If you’re a confident builder, you can construct a raised sleeping platform with just a few pieces of timber and have space underneath for storage, or you can organize shelves on the side and sleep in the middle.  Otherwise, if DIY isn’t really your thing, you can just move your things (provided there aren’t too many) out of the way for when you want to sleep.

Canopies

If your truck is roofless at the back, then arranging a canopy is a must. Again, if you’re great at setting up tarp awnings, you can settle for this simple option, especially in the hotter months.  In colder climes, this may not be adequate however and you’ll need to consider sturdier solutions.

Various things you’ll need to consider are:

 

  • Having enough headroom: A few inches extra over the cab of your truck can make all the difference.  The extra headspace will help you move around things easier, change clothes quicker and generally improve maneuverability. 

 

  • Protection against condensation: Getting a carpeted headliner is an ideal solution for protecting against condensation.  It helps to absorb any moisture that accumulates throughout the night, especially rain. Another benefit of having a carpeted headliner is that is can be used to velcro things to it, such as lights and clips, etc.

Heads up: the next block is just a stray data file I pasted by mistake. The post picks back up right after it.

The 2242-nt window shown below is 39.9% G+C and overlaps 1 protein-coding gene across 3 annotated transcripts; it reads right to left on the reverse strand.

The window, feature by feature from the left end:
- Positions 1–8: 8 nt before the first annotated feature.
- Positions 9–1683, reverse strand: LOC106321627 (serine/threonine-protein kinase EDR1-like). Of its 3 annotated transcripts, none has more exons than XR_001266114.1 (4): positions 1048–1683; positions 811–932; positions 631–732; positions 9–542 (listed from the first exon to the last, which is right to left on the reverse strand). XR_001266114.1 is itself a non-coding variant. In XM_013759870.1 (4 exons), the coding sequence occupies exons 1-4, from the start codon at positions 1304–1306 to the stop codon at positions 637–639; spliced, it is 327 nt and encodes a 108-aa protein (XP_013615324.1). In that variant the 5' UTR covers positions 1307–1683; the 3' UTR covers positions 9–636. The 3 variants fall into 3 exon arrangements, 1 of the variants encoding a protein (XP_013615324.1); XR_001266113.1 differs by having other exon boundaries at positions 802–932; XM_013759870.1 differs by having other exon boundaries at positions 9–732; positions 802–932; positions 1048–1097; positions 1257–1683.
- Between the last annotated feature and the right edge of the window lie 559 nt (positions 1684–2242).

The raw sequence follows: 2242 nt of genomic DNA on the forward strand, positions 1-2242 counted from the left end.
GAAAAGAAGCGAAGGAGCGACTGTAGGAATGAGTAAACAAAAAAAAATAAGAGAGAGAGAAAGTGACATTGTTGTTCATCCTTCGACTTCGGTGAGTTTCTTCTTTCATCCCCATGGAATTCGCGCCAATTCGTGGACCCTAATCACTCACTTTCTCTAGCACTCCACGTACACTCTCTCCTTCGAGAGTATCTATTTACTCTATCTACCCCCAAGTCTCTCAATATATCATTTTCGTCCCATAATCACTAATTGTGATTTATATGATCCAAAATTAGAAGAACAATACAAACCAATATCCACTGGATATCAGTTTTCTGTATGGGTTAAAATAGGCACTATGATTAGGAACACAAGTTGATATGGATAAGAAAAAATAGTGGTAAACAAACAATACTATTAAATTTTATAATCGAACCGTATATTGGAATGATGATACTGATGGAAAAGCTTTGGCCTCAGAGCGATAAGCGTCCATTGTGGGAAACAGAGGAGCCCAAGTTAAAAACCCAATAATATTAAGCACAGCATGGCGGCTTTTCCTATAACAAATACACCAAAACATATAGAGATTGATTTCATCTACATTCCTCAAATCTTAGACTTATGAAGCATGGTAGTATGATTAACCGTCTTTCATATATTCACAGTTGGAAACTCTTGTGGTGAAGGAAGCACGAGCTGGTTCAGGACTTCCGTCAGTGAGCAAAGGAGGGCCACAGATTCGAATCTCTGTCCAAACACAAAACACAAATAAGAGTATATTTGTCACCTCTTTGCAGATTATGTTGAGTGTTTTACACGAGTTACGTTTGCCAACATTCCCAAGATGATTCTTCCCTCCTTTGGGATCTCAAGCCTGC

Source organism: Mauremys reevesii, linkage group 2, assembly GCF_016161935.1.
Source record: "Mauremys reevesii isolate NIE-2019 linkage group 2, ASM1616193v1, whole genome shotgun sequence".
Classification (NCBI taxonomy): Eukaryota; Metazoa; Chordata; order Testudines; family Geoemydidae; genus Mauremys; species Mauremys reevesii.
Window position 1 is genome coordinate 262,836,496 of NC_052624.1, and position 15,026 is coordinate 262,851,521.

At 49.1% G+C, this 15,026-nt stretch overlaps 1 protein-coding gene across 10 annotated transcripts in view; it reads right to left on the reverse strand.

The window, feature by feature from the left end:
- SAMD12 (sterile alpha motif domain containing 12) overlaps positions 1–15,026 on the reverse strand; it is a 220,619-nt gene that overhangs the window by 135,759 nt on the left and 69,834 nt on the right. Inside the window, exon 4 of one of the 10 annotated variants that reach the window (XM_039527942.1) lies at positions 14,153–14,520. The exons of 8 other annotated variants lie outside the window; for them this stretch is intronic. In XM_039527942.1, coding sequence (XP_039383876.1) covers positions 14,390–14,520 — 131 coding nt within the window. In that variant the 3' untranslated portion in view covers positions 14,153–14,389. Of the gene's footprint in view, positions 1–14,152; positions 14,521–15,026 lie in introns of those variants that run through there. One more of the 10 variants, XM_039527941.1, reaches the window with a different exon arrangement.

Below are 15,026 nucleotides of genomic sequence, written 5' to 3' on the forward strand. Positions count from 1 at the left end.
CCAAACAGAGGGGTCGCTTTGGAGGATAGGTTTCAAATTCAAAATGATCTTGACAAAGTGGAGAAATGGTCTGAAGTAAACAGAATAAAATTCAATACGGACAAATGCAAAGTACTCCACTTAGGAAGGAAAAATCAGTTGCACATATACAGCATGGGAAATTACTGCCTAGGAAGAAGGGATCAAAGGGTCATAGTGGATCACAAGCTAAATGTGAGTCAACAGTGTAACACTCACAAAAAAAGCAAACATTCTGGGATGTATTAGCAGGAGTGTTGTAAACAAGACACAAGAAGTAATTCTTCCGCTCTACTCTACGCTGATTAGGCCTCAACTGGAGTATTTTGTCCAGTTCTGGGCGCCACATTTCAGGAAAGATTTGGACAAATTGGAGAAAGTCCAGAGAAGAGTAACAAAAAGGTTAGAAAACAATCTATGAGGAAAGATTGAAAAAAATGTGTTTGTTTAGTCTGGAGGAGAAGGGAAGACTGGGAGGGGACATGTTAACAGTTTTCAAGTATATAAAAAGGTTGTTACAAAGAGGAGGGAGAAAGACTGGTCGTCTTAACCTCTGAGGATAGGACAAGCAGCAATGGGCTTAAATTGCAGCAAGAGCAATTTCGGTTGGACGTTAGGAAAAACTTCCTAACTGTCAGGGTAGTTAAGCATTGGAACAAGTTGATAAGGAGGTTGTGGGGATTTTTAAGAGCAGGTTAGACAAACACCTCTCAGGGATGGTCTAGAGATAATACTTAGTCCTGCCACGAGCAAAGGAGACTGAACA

• Windoors or screened windows: If going for a camper shell or rooftop tent, you’ll need to decide whether you want solid windoors or screened windows.  Solid windoors protect against the elements, while screened windows have better ventilation. 

 

  • Power availability:  Sure, you can power a cellphone in the cigarette lighter ports, but you may want to look into how to charge and run electronics from the back of your truck.  This is especially important if you want to use your devices at night without having to climb into the front to charge. A cigarette lighter adapter port can be hooked up to the back of your truck’s canopy and covert the current to a standard household power source, where you can also plug in your laptop.